The Use of the Term "Japanese Akoya Pearls"
For the last century Japan has been the undisputed champion producer of Akoya pearls. Japanese Akoya pearls have been known as the hallmark of classic quality and grace. Pearliculture of Akoya pearls only began 100 years ago with the technique used by Kokichi Mikimoto - the same technique of nucleus insertion used today.
But, as with so many other monopolized industries in the world, the strength of the Japanese in the Akoya pearl industry has finally come to an end. The end has been visible to many over the last half-decade, but only recently has this been recognized and accepted by industry authorities.
With strong supplies of Chinese Akoya pearls pouring into Japan, more than 80% of Japanese Akoya pearl farmers are conducting operations in the red.* This is a trend that cannot continue indefinitely, but there is no clear end in sight with Akoya prices remaining stable.
With the high price of Japanese materials and the low price of Chinese materials, factories in Japan are now increasingly turning to China as their main pearl source. Japanese factories are rapidly becoming the largest customers of many Chinese Akoya pearl farmers. The pearls are imported from China into Japan, processed, and placed on temporary strands, which are then tagged "Made in Japan".
Due to the fact that any given Akoya pearl necklace today almost certainly contains Chinese Akoya pearls, the JCK** has recently announced that the phrase "Japanese Akoya Pearls" is no longer an accurate industry term, and should not be used. The following is an excerpt from the article.
Note that the phrase "Japanese Akoyas" is no longer used, since most strands combine Chinese and Japanese Akoyas. The consensus is that it doesn't matter where they're from as long as quality is high. But don't be fooled by tags that say, "Made in Japan." The strand is made in Japan, but the pearls on it may be Chinese.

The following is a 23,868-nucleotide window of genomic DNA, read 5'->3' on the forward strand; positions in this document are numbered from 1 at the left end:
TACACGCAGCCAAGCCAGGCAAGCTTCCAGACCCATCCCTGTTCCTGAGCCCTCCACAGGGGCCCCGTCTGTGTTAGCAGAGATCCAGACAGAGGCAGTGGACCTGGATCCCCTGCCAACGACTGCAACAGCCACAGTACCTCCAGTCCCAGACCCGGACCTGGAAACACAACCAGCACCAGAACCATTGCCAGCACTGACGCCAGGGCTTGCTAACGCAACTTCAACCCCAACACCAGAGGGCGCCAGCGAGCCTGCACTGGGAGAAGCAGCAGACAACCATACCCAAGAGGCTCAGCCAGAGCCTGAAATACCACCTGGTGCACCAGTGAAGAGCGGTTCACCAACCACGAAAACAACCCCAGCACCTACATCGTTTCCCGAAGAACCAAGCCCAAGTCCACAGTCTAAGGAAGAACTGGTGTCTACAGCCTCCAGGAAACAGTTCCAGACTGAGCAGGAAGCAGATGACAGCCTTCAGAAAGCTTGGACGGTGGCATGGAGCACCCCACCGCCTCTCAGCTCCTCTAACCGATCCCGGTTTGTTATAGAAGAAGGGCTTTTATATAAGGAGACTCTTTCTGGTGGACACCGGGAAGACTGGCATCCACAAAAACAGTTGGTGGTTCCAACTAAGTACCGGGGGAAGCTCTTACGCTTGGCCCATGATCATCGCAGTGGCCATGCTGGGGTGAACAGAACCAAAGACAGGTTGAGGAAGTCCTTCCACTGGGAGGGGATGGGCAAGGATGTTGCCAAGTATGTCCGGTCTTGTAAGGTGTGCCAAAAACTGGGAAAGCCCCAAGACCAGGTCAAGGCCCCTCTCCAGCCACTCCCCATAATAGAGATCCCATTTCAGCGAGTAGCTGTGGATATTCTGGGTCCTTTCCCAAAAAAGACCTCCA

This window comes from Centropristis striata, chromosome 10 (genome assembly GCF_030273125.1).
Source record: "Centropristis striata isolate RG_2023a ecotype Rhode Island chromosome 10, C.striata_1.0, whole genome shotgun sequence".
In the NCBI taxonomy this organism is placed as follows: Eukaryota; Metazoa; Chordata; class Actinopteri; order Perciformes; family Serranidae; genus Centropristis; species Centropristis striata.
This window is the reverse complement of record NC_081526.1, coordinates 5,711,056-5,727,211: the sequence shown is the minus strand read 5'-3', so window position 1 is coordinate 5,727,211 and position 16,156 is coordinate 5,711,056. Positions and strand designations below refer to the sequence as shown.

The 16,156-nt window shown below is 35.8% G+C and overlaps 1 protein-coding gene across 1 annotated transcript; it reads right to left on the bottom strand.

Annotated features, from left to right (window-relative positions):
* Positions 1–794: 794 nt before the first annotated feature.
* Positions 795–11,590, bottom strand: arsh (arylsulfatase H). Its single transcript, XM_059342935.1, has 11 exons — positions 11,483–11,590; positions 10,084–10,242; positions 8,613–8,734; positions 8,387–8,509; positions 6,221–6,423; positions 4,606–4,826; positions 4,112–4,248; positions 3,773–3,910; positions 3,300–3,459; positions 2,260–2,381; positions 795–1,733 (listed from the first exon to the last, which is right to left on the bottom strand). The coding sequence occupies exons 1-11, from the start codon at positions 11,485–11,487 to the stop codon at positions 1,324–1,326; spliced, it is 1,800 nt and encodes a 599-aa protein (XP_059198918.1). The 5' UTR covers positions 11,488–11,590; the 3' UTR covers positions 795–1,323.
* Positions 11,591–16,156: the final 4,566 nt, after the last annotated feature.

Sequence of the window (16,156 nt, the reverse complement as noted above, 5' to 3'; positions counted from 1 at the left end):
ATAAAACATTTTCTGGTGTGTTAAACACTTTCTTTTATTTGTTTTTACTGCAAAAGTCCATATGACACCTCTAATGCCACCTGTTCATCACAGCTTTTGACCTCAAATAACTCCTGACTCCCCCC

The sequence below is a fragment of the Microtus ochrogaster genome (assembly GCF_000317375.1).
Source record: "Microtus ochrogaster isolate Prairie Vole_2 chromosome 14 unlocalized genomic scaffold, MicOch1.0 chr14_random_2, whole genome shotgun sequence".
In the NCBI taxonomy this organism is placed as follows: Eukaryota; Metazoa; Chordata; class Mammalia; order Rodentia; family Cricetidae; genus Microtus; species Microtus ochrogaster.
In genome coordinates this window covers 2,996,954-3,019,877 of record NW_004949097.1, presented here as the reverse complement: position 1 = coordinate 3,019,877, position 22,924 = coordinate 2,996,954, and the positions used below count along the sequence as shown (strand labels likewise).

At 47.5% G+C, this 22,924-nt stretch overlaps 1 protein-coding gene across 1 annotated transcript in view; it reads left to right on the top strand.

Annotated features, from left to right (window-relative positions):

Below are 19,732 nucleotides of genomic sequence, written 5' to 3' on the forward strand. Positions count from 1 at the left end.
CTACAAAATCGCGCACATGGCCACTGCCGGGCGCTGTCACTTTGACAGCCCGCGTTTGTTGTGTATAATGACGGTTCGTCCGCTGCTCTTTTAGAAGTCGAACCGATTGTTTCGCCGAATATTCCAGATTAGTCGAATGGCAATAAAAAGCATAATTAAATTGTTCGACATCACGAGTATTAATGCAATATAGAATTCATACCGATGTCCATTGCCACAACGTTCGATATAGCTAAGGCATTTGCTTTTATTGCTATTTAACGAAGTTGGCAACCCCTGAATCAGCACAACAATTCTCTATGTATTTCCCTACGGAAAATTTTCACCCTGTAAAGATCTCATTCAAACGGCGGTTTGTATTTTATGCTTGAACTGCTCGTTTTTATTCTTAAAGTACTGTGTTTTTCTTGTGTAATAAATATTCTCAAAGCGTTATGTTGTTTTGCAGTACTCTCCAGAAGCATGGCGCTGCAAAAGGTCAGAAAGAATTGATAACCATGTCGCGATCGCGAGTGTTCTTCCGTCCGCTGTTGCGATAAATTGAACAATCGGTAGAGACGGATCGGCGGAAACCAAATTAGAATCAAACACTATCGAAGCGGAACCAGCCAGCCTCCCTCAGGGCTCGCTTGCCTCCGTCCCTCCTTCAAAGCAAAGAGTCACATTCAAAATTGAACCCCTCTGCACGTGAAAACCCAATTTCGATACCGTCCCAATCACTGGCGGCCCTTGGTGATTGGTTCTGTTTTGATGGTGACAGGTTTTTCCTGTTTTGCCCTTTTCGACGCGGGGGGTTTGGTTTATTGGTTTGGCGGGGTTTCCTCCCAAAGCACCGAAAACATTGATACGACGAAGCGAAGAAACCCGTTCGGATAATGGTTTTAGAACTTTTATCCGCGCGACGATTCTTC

What does this mean for the consumer? This clearly shows that consumers should not be deceived by pearl sellers claiming to sell Akoya pearls only from Japan. These sellers charge a premium for cultured Akoya pearls which they may indeed import from Japan. What they are not telling their customers is the fact that not all of the pearls were cultured nor were they harvested in Japan. In fact, Pearl World, The International Pearling Journal, reports that as much as 80% of the pearls in any "Japanese" Akoya pearl necklace are, in actuality, Chinese cultured pearls.
What of those companies that claim to purchase Akoya pearls directly from farms in Japan, many will ask. The answer is quite simple, unlike pearl farms in China, farms in Japan sell pearls only to factories where the pearls are polished, bleached, matched and drilled - they do not sell finished hanks of pearls (temporary strands) directly to retailers. As particular farms focus on only one size of pearl (typically within 1mm range), factories must buy pearls from numerous sources to create finished hanks of pearls. With a mix of 80% Chinese and 20% Japanese factories are able to make a handsome profit while the Japanese pearl farmers continue to lose money.
A bright spot for consumers is the fact that many pearl retailers and wholesalers are accepting the fact that Chinese Akoya pearls are, and will continue to be, the standard today, and have the integrity and honesty to express this and to educate their customers. For those retailers who will cling to the "Japanese Pearls Only" policy, eventually their deceit will be their demise.
Learn Why You Should Not Trust the Japanese "Blue Tag of Quality"
- * Reported in Pearl World - The International Pearling Journal, July, August, September Edition.
- ** JCK October Issue Annual Pearl Report
The JCK (Jewelers Circular Keystone) is the undisputed industry authority since 1869, sponsoring the JCK Wholesale Jewelry Show in Las Vegas (one of the largest shows in the world) and publisher of JCK Magazine.